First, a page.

I think it has been a great three weeks or whatever it has been for him. He can bring those experiences back. I think it has been nothing but positive.

We have a real good player on the come.

How did Noah Gregor earn a spot and a contract (one-year, $775k)?

Treliving: He came in on a PTO and did everything he was supposed to do to grab a spot. He earned a job.

He is a guy who, if you look back through his career, was a prolific scorer in junior. He is still a relatively young guy. What we have talked to Noah about… I will never tell a guy not to shoot it in the net — keep doing that if you can, and that’s good — but now find some other parts of your game, right?

He is killing penalties. He has elite speed. Value some other things. Sometimes the ability to shoot it in the net gets you into the league. Now, what is going to keep you in it and make you a really important player? It is not always about goals and assists. It is wall play. It is getting pucks in. It is killing penalties. It is being a real stabilizing guy.

I think that line [with Kampf and Reaves] has a little bit of everything. I have been really impressed with Noah. He has earned a contract.

How do you think Jake Muzzin will evolve in his role as pro scout with the organization?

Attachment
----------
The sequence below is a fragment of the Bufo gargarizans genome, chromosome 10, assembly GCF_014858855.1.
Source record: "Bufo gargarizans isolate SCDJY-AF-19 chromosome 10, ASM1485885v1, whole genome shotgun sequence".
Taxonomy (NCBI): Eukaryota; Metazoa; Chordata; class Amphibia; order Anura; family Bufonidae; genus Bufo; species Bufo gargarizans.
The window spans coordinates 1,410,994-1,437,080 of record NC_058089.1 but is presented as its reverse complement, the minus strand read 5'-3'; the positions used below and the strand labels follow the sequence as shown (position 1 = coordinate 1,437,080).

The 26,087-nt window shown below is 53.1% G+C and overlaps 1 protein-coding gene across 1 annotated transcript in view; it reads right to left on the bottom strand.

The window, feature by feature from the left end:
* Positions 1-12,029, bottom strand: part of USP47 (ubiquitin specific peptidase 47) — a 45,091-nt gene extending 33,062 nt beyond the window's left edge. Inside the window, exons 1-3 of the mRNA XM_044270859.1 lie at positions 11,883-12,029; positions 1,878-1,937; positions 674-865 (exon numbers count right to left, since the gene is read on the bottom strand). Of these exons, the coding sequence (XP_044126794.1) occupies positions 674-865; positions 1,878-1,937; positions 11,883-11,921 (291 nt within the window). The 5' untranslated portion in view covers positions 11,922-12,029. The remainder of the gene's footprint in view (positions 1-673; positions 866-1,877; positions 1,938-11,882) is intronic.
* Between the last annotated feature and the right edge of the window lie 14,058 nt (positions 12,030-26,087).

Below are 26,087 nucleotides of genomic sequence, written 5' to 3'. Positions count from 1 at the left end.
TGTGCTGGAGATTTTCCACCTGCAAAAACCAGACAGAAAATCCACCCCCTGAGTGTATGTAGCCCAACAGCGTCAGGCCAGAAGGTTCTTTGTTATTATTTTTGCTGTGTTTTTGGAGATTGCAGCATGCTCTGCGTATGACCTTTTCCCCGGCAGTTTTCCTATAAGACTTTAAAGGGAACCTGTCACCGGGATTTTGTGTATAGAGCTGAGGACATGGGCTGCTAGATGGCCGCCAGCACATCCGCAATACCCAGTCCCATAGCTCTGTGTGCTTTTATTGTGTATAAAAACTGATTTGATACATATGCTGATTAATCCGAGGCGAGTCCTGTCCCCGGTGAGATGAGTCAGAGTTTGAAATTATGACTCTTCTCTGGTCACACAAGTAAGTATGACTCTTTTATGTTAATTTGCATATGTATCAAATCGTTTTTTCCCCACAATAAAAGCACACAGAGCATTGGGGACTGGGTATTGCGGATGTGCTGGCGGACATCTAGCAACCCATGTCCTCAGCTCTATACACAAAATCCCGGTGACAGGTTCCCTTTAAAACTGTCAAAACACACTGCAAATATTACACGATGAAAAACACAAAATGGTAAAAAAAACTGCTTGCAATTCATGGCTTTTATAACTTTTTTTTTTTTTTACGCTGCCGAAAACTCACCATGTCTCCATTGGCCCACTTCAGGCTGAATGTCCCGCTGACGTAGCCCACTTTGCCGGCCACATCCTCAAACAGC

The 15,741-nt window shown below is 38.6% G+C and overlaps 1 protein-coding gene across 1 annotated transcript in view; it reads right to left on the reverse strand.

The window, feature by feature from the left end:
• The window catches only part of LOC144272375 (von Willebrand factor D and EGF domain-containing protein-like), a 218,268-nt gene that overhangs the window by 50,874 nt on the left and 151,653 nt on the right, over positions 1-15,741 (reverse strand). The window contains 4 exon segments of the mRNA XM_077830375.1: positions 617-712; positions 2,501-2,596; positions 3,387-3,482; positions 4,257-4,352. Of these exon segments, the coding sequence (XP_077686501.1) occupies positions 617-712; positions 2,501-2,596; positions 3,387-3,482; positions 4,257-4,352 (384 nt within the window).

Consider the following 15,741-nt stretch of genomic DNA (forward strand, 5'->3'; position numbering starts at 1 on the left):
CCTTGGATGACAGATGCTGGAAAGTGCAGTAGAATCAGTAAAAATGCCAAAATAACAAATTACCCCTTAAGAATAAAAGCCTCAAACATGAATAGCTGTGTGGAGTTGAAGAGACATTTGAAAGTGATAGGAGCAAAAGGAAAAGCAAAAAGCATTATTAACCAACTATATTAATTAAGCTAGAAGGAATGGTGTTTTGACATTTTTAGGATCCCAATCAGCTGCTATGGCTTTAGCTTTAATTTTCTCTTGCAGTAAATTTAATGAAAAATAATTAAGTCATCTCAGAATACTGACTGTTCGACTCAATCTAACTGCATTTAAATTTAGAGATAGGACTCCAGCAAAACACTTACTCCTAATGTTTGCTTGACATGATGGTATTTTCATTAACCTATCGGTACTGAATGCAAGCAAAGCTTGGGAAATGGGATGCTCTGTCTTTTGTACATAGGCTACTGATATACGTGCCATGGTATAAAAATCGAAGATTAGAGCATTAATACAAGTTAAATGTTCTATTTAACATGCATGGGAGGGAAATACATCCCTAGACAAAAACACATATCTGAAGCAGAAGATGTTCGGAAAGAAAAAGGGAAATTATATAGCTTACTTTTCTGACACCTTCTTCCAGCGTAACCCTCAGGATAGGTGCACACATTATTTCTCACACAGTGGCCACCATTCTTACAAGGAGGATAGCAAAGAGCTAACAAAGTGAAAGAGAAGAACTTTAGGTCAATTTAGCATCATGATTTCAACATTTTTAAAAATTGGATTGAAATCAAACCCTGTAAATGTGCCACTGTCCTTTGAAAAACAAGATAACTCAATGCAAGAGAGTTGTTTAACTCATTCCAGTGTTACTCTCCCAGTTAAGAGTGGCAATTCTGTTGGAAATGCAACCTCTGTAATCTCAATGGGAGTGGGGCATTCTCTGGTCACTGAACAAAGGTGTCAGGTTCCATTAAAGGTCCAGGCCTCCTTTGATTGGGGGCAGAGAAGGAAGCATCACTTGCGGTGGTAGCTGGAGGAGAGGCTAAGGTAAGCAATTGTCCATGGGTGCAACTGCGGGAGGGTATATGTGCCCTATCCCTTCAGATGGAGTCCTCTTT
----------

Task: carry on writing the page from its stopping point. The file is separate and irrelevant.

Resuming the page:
Treliving: I have been really impressed with Muzz when I came in here. It is unfortunate with his health and not being able to play. When I got here in the summer, Muzz was around a lot. He is a guy who players really look up to. He has a strong voice. He is a real student of the game. He has been really impressive.

He is a guy I really feel can add to the organization. He is going to play a good role in terms of scouting, but he is a real student of the game. He is a knowledgeable guy. I am looking forward to working with him.

Whether the Leafs are up and the Habs are down, or the Habs are up and the Leafs are down, when the two meet on opening night, is it always different than any other game?

Treliving: Totally. Hey, it’s Montreal-Toronto. Opening night. Leafs-Habs. Come on, seriously? We are all pretty lucky.

It goes back a long time. There are certain games. Dallas-San Francisco. I came from Calgary-Edmonton. Toronto-Montreal. That is pretty cool.

Any thoughts on the banning of the Pride tape?

Treliivng: Regardless of what is out there, this organization and myself personally have always been supporters of the LGBTQ community. Nothing is going to change with that.

I didn’t know all of the specifics of what is going on. I have been focused on trying to put this team together. We will figure out our ways to make sure we do the right things, support as we always have, and stay true to what we believe in. There are always challenges in the world, but that doesn’t affect how we support.